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cpp_complex

#include <boost/multiprecision/cpp_complex.hpp>

namespace boost{ namespace multiprecision{

   template <unsigned Digits, backends::digit_base_type DigitBase = backends::digit_base_10, class Allocator = void, class Exponent = int, Exponent MinExponent = 0, Exponent MaxExponent = 0>
   using cpp_complex_backend = complex_adaptor<cpp_bin_float<Digits, DigitBase, Allocator, Exponent, MinExponent, MaxExponent> >;

   template <unsigned Digits, backends::digit_base_type DigitBase = digit_base_10, class Allocator = void, class Exponent = int, Exponent MinExponent = 0, Exponent MaxExponent = 0, expression_template_option ExpressionTemplates = et_off>
   using cpp_complex = number<complex_adaptor<cpp_bin_float<Digits, DigitBase, Allocator, Exponent, MinExponent, MaxExponent> >, ExpressionTemplates>;

   typedef cpp_complex<50> cpp_complex_50;
   typedef cpp_complex<100> cpp_complex_100;

   typedef cpp_complex<24, backends::digit_base_2, void, boost::int16_t, -126, 127> cpp_complex_single;
   typedef cpp_complex<53, backends::digit_base_2, void, boost::int16_t, -1022, 1023> cpp_complex_double;
   typedef cpp_complex<64, backends::digit_base_2, void, boost::int16_t, -16382, 16383> cpp_complex_extended;
   typedef cpp_complex<113, backends::digit_base_2, void, boost::int16_t, -16382, 16383> cpp_complex_quad;
   typedef cpp_complex<237, backends::digit_base_2, void, boost::int32_t, -262142, 262143> cpp_complex_oct;


}} // namespaces

The cpp_complex_backend back-end is used in conjunction with number: It acts as an entirely C++ (header only and dependency free) complex number type that is a drop-in replacement for std::complex, but with much greater precision.

The template alias cpp_complex avoids the need to use class number directly.

Type cpp_complex can be used at fixed precision by specifying a non-zero Digits template parameter. The typedefs cpp_complex_50 and cpp_complex_100 provide complex number types at 50 and 100 decimal digits precision respectively.

Optionally, you can specify whether the precision is specified in decimal digits or binary bits - for example to declare a cpp_complex with exactly the same precision as std::complex<double> one would use cpp_complex<53, digit_base_2>. The typedefs cpp_complex_single, cpp_complex_double, cpp_complex_quad, cpp_complex_oct and cpp_complex_double_extended provide software analogues of the IEEE single, double, quad and octuple float data types, plus the Intel-extended-double type respectively. Note that while these types are functionally equivalent to the native IEEE types, but they do not have the same size or bit-layout as true IEEE compatible types.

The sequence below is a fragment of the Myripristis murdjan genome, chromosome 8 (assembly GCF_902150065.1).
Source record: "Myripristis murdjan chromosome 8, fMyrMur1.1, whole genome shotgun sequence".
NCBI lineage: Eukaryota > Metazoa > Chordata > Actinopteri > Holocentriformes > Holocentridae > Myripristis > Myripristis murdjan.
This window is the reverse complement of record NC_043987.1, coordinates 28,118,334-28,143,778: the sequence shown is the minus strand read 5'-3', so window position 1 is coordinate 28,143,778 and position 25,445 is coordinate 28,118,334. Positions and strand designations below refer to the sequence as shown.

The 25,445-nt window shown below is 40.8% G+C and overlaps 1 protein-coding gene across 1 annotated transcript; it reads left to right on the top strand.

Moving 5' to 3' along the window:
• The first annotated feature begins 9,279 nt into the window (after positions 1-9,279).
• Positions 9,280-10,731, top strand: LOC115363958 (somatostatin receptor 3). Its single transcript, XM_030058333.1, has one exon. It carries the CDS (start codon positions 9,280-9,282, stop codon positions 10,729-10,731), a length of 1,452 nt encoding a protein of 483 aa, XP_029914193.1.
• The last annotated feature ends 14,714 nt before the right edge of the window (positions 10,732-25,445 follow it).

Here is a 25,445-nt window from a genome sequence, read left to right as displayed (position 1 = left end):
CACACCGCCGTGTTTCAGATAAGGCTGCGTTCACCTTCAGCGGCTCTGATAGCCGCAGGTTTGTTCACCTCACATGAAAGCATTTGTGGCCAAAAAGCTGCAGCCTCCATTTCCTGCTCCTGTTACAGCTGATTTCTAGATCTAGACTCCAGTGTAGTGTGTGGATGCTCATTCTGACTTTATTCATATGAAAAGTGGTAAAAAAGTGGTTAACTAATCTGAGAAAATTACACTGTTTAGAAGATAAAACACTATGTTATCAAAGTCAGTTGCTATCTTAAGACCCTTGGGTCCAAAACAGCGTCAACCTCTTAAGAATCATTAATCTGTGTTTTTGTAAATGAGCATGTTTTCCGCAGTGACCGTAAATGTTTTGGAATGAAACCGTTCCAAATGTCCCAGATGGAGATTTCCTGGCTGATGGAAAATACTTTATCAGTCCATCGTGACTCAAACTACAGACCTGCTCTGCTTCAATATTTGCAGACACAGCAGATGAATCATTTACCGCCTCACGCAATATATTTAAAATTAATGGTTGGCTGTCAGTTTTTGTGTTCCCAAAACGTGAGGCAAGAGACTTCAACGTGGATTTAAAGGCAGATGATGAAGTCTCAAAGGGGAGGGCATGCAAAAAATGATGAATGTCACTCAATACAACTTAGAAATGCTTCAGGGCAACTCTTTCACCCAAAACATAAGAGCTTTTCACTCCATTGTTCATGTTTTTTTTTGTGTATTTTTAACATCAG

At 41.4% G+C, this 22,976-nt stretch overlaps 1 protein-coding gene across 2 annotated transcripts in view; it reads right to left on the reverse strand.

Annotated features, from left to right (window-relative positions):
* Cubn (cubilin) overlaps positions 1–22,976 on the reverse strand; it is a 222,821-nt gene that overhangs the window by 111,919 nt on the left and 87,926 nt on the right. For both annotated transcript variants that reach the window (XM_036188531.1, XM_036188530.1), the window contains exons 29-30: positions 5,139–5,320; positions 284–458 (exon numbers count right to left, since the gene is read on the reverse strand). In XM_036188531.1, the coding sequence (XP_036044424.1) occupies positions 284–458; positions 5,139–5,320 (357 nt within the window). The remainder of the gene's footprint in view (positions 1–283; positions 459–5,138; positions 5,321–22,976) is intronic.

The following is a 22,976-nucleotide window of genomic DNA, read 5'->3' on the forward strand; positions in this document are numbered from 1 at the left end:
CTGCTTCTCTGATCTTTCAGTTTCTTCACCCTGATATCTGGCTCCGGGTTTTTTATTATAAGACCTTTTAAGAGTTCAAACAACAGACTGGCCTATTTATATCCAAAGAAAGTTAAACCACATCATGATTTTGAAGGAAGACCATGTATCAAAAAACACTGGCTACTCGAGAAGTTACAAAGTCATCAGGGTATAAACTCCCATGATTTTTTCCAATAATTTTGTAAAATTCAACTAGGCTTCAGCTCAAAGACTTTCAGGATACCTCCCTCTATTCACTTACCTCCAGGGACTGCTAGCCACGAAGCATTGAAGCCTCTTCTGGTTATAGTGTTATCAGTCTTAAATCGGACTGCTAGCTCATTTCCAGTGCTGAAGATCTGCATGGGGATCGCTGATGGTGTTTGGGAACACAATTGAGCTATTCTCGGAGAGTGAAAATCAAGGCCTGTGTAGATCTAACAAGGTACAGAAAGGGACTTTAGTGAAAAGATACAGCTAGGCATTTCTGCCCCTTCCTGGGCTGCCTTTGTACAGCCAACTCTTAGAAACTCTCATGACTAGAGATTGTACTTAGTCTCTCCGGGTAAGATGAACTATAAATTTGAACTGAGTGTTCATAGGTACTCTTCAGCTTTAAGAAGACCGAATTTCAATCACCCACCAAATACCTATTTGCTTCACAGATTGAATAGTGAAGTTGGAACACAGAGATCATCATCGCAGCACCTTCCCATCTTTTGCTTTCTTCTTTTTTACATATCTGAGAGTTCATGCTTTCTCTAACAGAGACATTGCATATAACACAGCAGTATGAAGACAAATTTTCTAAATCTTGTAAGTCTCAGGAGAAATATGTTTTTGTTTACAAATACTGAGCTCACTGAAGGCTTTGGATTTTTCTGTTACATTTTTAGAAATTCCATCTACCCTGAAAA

Normally cpp_complex allocates no memory: all of the space required for its digits are allocated directly within the class. As a result care should be taken not to use the class with too high a digit count as stack space requirements can grow out of control. If that represents a problem then providing an allocator as a template parameter causes cpp_complex to dynamically allocate the memory it needs: this significantly reduces the size of cpp_complex and increases the viable upper limit on the number of digits at the expense of performance. However, please bear in mind that arithmetic operations rapidly become very expensive as the digit count grows: the current implementation really isn't optimized or designed for large digit counts. Note that since the actual type of the objects allocated is completely opaque, the suggestion would be to use an allocator with char value_type, for example: cpp_complex<1000, digit_base_10, std::allocator<char> >.

The next template parameters determine the type and range of the exponent: parameter Exponent can be any signed integer type, but note that MinExponent and MaxExponent can not go right up to the limits of the Exponent type as there has to be a little extra headroom for internal calculations. You will get a compile time error if this is the case. In addition if MinExponent or MaxExponent are zero, then the library will choose suitable values that are as large as possible given the constraints of the type and need for extra headroom for internal calculations.

Finally, as with class number, the final template parameter determines whether expression templates are turn on or not. Since by default this type allocates no memory, expression template support is off by default. However, you should probably turn it on if you specify an allocator.

There is full standard library support available for this type, comparable with what std::complex provides.

Things you should know when using this type:

example:
#include <iostream>
#include <complex>
#include <boost/multiprecision/cpp_complex.hpp>

template<class Complex>
void complex_number_examples()
{
    Complex z1{0, 1};
    std::cout << std::setprecision(std::numeric_limits<typename Complex::value_type>::digits10);
    std::cout << std::scientific << std::fixed;
    std::cout << "Print a complex number: " << z1 << std::endl;